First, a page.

Such was apparently the case with a real bombshell Francis dropped on February 26, 2017 while visiting an Anglican parish church in Rome. Virtually everyone seems to have missed it. What happened? During a Q&A session in which Francis was answering people’s questions off the cuff, he related an anecdote about ecumenical practice with Anglicans in his homeland of Argentina.

Have a look at what Francis said, and don’t forget to close your mouth afterwards:

And then, there is my experience. I was very friendly with the Anglicans at Buenos Aires, because the back of the parish of Merced was connected with the Anglican Cathedral. I was very friendly with Bishop Gregory Venables, very friendly. But there’s another experience: In the north of Argentina there are the Anglican missions with the aborigines, and the Anglican Bishop and the Catholic Bishop there work together and teach. And when people can’t go on Sunday to the Catholic celebration they go to the Anglican, and the Anglicans go to the Catholic, because they don’t want to spend Sunday without a celebration; and they work together. And here [at the Vatican], the Congregation for the Doctrine of the Faith knows this. And they engage in charity together. And the two Bishops are friends and the two communities are friends.

I think this is a richness [treasure] that our young Churches can bring to Europe and to the Churches that have a great tradition. And they give to us the solidity of a very, very well cared for and very thought out tradition. It’s true, — ecumenism in young Churches is easier. It’s true. But I believe that – and I return to the second question – ecumenism is perhaps more solid in theological research in a more mature Church, older in research, in the study of history, of Theology, of the Liturgy, as the Church in Europe is. And I think it would do us good, to both Churches: from here, from Europe to send some seminarians to have pastoral experience in the young Churches, so much is learned. We know [that] they come, from the young Churches, to study at Rome, at least the Catholics [do]. But to send them to see, to learn from the young Churches would be a great richness in the sense you said. Ecumenism is easier there, it’s easier, something that does not mean [it’s] more superficial, no, no, it’s not superficial. They don’t negotiate the faith and [their] identity. In the north of Argentina, an aborigine says to you: “I’m Anglican.” But the bishop is not here, the Pastor is not here, the Reverend is not here . . . “I want to praise God on Sunday and so I go to the Catholic Cathedral,” and vice versa. They are riches of the young Churches. I don’t know, this is what comes to me to say to you.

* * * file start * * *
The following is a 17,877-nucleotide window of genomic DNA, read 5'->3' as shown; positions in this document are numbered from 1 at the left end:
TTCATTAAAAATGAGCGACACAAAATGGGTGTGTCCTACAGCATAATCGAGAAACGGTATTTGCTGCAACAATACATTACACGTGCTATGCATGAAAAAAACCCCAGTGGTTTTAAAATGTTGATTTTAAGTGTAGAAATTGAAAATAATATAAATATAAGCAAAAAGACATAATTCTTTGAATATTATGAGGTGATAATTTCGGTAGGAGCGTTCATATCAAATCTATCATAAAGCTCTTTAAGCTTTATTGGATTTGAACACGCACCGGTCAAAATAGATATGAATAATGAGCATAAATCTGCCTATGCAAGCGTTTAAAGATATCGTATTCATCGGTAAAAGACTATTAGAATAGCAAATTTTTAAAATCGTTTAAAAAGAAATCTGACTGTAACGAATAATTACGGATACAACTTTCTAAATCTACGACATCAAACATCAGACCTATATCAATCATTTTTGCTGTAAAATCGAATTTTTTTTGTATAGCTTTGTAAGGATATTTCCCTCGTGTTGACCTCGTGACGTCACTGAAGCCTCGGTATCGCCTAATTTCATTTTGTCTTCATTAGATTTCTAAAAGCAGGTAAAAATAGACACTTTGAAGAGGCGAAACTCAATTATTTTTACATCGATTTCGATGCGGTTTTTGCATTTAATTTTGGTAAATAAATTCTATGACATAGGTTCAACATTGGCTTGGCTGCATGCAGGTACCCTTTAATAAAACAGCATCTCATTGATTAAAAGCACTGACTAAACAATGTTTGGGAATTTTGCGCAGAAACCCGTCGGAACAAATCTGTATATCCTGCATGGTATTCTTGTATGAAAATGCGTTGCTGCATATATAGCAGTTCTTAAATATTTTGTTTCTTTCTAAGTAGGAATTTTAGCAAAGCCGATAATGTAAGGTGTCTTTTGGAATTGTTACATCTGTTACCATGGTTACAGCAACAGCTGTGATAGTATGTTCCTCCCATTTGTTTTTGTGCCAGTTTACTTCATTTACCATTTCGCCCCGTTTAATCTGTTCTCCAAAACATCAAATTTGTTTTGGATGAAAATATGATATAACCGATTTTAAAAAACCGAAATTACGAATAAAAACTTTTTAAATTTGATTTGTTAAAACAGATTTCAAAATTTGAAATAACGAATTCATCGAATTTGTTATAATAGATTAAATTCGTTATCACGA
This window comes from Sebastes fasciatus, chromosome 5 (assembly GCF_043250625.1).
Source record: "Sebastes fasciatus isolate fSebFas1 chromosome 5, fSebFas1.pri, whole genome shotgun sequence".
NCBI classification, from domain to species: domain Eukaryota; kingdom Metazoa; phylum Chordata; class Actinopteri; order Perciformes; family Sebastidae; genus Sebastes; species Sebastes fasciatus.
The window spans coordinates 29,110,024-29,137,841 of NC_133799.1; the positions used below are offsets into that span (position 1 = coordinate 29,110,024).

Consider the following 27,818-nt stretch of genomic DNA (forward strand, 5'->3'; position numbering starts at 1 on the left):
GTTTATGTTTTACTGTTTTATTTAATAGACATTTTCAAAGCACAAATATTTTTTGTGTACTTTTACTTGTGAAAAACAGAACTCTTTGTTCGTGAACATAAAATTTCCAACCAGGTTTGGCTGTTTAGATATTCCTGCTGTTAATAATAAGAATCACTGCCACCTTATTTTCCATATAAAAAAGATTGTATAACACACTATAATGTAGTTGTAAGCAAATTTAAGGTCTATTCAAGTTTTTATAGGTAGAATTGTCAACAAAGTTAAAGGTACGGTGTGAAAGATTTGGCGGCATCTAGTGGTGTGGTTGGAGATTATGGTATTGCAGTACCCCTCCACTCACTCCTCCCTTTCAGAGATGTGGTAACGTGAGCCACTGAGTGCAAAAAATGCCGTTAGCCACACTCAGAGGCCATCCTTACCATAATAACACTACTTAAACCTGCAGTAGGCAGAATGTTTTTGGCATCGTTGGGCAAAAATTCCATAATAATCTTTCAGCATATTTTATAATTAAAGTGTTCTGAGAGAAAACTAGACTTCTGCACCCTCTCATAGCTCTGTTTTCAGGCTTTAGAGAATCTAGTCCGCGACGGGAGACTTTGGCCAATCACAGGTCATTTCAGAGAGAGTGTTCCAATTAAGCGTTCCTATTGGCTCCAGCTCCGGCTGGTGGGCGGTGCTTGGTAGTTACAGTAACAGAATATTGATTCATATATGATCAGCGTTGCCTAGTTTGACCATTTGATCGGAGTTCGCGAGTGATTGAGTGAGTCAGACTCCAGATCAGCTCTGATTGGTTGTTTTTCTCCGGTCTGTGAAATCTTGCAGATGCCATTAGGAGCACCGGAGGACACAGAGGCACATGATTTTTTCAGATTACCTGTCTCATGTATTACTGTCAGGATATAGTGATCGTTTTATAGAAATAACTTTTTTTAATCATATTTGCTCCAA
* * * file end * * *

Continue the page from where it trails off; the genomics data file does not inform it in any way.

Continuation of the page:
(“Pope’s Q & A at Anglican All Saints Church”, Zenit, Feb. 27, 2017; underlining added. Original Italian at Vatican web site here.)

Wow. Anglicans worship with “Catholics” and “Catholics” with Anglicans because they “want a celebration”, as though sacred worship were about them and not about God primarily. (To see what God thinks of unauthorized worship, even if not heretical, have a look at the demise of Core in Numbers 16; cf. Jude 11.)